When you hear a doctor talk about an ankle fracture they are usually referring to fracture of the bony prominences on the outside and inside of the ankle. These bumps are called the lateral and medial malleolus. Occasionally the back portion of the ankle joint can fracture also (the back of the tibia), however this part is not felt from the skin, it is deep inside.
Sometimes it can be quite an innocuous injury. The commonest way to break your ankle is normally a twisting injury with your foot rolling inwards. It is the same way you might sprain your ankle except the force is greater causing the bones to break instead of the ligaments just spraining. It is the mechanism that gives characteristic fracture patterns on X-Rays. There are many other ways to break your ankle for example a direct blow such as during a football tackle or a fall from a height or a jump and landing awkwardly.
Pain is usually immediate and usually quite severe. The ankle swells up quickly and can deform. It is usually not possible to walk on however in some cases people do walk but with discomfort, not realising the ankle may be fractured.
Seek help by attending a local hospital. The most effective way to treat the immediate symptoms of pain and swelling is to rapidly splint the limb and take effective pain-killers. These are best administered by suitably qualified medical personnel. Once you are in hospital then a plaster cast splint can be applied which will give you enormous pain relief.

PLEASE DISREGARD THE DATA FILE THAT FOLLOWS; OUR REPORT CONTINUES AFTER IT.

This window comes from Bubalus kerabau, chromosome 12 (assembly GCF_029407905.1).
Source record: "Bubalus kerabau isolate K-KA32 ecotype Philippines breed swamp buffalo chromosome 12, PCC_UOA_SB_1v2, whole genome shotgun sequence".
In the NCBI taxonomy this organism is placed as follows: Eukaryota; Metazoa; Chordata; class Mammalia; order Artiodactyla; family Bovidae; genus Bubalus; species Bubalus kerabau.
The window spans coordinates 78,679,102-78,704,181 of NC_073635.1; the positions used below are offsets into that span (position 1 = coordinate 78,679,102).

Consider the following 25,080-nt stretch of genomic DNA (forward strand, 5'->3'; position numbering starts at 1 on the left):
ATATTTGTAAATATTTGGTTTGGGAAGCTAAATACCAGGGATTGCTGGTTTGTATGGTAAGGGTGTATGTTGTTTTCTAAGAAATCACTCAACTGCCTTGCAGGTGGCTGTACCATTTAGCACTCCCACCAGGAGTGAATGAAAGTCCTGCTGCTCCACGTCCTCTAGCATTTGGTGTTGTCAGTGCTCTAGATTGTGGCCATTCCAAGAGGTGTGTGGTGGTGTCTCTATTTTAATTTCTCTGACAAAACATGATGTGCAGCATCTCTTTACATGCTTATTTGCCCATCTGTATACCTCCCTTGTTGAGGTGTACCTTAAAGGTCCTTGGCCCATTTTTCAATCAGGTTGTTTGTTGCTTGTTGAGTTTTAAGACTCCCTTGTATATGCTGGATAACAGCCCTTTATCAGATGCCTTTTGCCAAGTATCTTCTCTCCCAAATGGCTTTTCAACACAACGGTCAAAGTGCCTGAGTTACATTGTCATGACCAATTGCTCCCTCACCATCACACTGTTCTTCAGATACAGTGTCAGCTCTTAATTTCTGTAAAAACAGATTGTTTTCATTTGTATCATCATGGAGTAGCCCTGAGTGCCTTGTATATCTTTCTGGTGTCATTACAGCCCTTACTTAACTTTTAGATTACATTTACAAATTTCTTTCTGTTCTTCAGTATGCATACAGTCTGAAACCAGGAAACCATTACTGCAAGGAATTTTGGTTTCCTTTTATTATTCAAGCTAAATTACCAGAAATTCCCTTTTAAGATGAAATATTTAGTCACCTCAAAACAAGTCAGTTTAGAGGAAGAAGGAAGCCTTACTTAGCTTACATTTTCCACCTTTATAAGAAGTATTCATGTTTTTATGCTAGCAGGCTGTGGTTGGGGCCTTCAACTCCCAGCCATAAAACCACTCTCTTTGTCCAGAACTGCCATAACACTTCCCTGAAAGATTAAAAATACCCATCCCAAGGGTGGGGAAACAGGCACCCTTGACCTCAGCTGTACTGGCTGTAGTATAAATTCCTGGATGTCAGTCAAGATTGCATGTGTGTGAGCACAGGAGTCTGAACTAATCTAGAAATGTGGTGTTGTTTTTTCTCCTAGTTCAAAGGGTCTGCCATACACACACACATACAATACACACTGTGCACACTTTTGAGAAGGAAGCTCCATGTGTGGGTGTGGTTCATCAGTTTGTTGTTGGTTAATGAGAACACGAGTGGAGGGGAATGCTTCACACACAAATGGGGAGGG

An X-Ray of the ankle is imperative. Sometimes the surgeon will get a more detailed CT (computerised tomography) scan, which can give you a 3D view of your ankle.
Operative treatment fixing the bones with plates and screws is usually advocated for more severe or unstable injuries, because if the ankle is simply treated in a protective cast the bones may move out of position. In the less severe or stable fractures they can be treated non-operatively in a plaster or boot and walking can be initiated quite early.
Normally your foot is held in a protective cast for 6 weeks. The cast is then removed and activities and weight bearing comfortably without the cast are initiated and gradually increased over a 2-3 month period. Return to full activity is variable but can be achieved by 3-6 months.
Most heal uneventfully however patients will “always remember” they have broken their ankle with intermittent symptoms such as very mild stiffness in cold weather. In some case unfortunately the fracture can lead to irreversible wear and tear (arthritis) in the joint. This can be treated in the future if problematic.